Brian Paone and I met through a Facebook writer’s group. He’s a published author and editor.
Tell us a little about yourself?
I was born in Salem, MA and was a police officer for 16 years (2002 – 2018). I am married to a US Naval Commander, and we have 4 kids (ages 11, 9, 4, and 2) and are currently stationed in Monterey, CA. I have 4 published novels—Dreams Are Unfinished Thoughts, Welcome to Parkview, Yours Truly 2095, and Moonlight City Drive—with part 2 and part 3 of Moonlight City Drive to be released in 2019 & 2021. I also have a handful of other ideas for novels on the docket, so I plan on releasing a new book every year for at least the next decade. I have been editing since 2014 and have owned Scout Media since 2013—an indie publishing company.
What is your background for editing?
I have a college certificate (I majored in criminal justice, so I pursued this as my minor). I shadowed an editor for a major publishing company for 2 years before I started accepting my own clients.
What are the most frequent errors you find?
Punctuation within dialogue, incorrect comma placement, not knowing what’s a proper noun or should be lowercase, staying in tense, sentence fragments, and using too many verb/preposition combos when the prepositions acts as an adverb and not replacing them with action verbs.
What’s the number one thing you hate to see in a manuscript?
No paragraph breaks. I have received stories that were just one, long, 5k word paragraph … with dialogue! Whenever I open a new client’s document and see extensive blocks of paragraphs, I usually facepalm and replace my coffee with vodka. (kidding … it’s rum)
What is something which has totally taken you by surprise when you’re editing?
This might be a different angle on your question, but I’m always surprised when I receive tips. One Christmas, a client was so happy with my work that he sent me a Taco Bell gift certificate, and another female client thought I had gone above and beyond what my rate is that she just paypaled me out of the blue extra money because she felt she was stealing from me. Ha!
What resource materials do you recommend?
CMS17, Mariam-Webster Dictionary 2018, and Thesaurus.com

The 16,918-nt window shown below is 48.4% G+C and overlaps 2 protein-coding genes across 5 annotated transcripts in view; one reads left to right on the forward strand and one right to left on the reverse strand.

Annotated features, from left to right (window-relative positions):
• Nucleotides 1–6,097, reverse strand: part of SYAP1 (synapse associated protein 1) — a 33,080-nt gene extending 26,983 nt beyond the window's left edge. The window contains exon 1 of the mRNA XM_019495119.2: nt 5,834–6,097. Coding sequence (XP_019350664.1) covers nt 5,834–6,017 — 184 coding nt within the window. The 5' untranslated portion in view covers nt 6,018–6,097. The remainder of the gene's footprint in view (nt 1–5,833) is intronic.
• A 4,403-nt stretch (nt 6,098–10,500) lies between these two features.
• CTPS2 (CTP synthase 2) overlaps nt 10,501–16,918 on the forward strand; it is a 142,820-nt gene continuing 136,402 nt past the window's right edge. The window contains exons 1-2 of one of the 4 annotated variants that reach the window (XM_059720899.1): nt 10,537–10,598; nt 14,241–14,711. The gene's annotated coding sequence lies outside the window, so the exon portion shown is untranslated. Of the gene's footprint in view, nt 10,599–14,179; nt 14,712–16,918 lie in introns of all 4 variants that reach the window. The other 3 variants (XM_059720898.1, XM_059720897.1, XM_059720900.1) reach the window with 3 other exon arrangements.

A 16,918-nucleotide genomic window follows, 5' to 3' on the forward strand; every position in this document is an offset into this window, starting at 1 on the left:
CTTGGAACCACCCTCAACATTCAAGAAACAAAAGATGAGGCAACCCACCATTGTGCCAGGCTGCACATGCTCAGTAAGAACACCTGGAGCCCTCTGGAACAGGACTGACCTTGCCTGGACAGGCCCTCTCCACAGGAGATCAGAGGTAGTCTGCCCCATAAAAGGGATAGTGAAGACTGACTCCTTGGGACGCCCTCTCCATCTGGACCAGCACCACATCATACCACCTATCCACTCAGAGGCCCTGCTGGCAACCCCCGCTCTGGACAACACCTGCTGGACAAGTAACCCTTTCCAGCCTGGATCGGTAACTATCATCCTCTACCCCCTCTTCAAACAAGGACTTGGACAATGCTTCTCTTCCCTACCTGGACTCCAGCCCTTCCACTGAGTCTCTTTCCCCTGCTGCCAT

If you’re also an author, do you do your own editing?
God, no. I think that’s the number one mistake authors who moonlight at editors (or the other way around) make. You can’t see the trees for the forest in your own work. When my first draft is done, I will do a second draft where I go through it as if my manuscript was a client’s novel. But then it goes to my editor for the final draft. Editors who write should never be in charge of the final draft’s editing.
What can authors do to better prepare their manuscripts for an editor?
Basic spell check. Seriously. The mistakes I find that a basic spell check in Word would’ve caught is mind boggling. Also, make sure there is a new paragraph for each time a new character speaks. I have received manuscripts where it has taken me extra hours to just decipher who is speaking throughout the novel.
What format do you prefer?
I write my own books in Scrivener, but I edit clients’ manuscripts in Word with Track Changes turned on.
Do you look for a particular genre?
Nope. I feel grammar, punctuation, tense etc should be the same across all genres.
Do you attempt to develop a writer?
There are certainly some authors that I prefer to work with over others, and those are the ones who grow exponentially as authors with each new manuscript
What advice do you have for authors?
Read a lot. Also, don’t send an editor your first draft. At a minimum, it should be your second draft.
Brian can be reached through these links: